The latest ABCes make far more comfortable reading for local newspaper editors, with 90% of publishers growing the unique user figures on their regional websites last year.

Titles such as the Lancashire Telegraph and Liverpool Echo succeeded in growing the number of daily unique visitors to their websites dramatically – by 59% and 44% respectively.

Guardian News & Media’s recent decision not to progress its Guardian Local experiment raises questions as to the ongoing role of local journalism in a digital age.

But, with thirty four million unique users continuing to rely on their local newspaper websites every month, could this be indicative of a reluctance of communities to abandon the brands that they have seen as championing their needs for generations?

About Jenny Mason

Jenny joined Staniforth in August 2007 and is now an Account Manager in the B2B team.

Corporate reputation – a priceless thing

Monday, May 9th, 2011 by Jon Clements


Who says a hit to your corporate reputation doesn’t cost money?

Sony, in the wake of the hacking attack on its Playstation Network and potential exposure of customer credit card and personal details, has seen its share price drop and new insurance cover instigated for 100m users, covering each for up to $1m against cyber attacks.

Its worldwide gaming service remains closed as of today and could be back on line only by the end of the month. And, at that point, how much trust will be restored among customers to return? As Dan Goodin, writing in the Register says in response to Sony’s customer advice to change passwords” : “Of course, that suggestion assumes users continue to trust Sony to safeguard their information and stand behind assurances that the PlayStation Network is secure.”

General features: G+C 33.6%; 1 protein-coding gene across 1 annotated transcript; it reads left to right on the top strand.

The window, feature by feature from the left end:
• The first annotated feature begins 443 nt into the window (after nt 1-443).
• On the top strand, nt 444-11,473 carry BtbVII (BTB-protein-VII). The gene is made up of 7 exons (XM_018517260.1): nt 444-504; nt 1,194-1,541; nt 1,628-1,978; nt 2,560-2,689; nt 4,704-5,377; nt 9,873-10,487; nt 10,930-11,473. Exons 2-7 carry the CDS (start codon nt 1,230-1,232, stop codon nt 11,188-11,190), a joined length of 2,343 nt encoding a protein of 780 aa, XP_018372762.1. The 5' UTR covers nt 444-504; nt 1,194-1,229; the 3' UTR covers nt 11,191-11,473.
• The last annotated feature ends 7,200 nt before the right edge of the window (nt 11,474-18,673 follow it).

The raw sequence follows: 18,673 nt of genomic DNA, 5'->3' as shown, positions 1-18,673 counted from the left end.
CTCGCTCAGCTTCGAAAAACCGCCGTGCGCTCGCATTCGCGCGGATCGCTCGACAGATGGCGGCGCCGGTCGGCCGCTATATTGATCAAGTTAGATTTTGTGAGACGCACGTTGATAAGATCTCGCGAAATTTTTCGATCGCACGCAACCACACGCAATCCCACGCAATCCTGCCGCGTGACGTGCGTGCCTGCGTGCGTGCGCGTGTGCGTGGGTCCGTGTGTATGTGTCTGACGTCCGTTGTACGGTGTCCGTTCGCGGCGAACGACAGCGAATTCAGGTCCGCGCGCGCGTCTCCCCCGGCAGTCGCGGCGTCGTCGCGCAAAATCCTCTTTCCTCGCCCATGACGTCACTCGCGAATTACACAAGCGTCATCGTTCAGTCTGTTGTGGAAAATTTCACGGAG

Since the crisis first arose last month, Sony has been in the firing line for its speed of response – both in alerting customers to the possible data breach and the apology from CEO, Sir Howard Stringer, which came two weeks after the event.

Clearly, having systems that are sufficiently robust to protect against hackers is at the root of protecting corporate reputation.

But how an organisation communicates at a time of crisis is an essential part of the process of reassuring and retaining its customers’ trust and loyalty once the crisis is over.

At a recent Management Today round table discussion – entitled Managing reputations after the age of spin –  communications professionals and business leaders shared their wisdom on the power and value of PR in the face of reputation meltdown:

Simon Baugh, Airport communication director, Heathrow: “The age of spin is dead really…you have no choice but to be authentic and transparent.”

Andrew Gowers, former head of media relations, BP and former co-head of corporate communications, Lehman Brothers: “Take…Lehman Brothers. [the management] didn’t reveal to anybody what they were really thinking. Communications were blank which led to a hailstorm of rumours. There was no communication strategy because there was no survival strategy for the firm. Therefore, the end was very swift.”

Nick Smith, global managing director – marketing transformation, Accenture: “Reputational management should be aimed at all audiences…your role isn’t just about managing damage limitation, it’s about pro-actively building trust in that enterprise.”

MT editor, Matthew Gwyther, in his leader article notes that “Most bosses with any sense how realise that corporate reputation is a priceless thing” and even acknowledges that times have changed from when PR was “the bastard child of propaganda”.

However, putting things in perspective, it’s not the communications director or media relations manager alone that dictates the rise or fall of a company’s reputation: as Simon Baugh says, “The reputation of a company is going to be based on a hell of a lot more that what that individual does.”

About Jon Clements

Jon Clements is a Chartered PR consultant specialising in B2B PR, corporate and marketing communications and is the founder of Metamorphic PR. Connect at: JonClements ''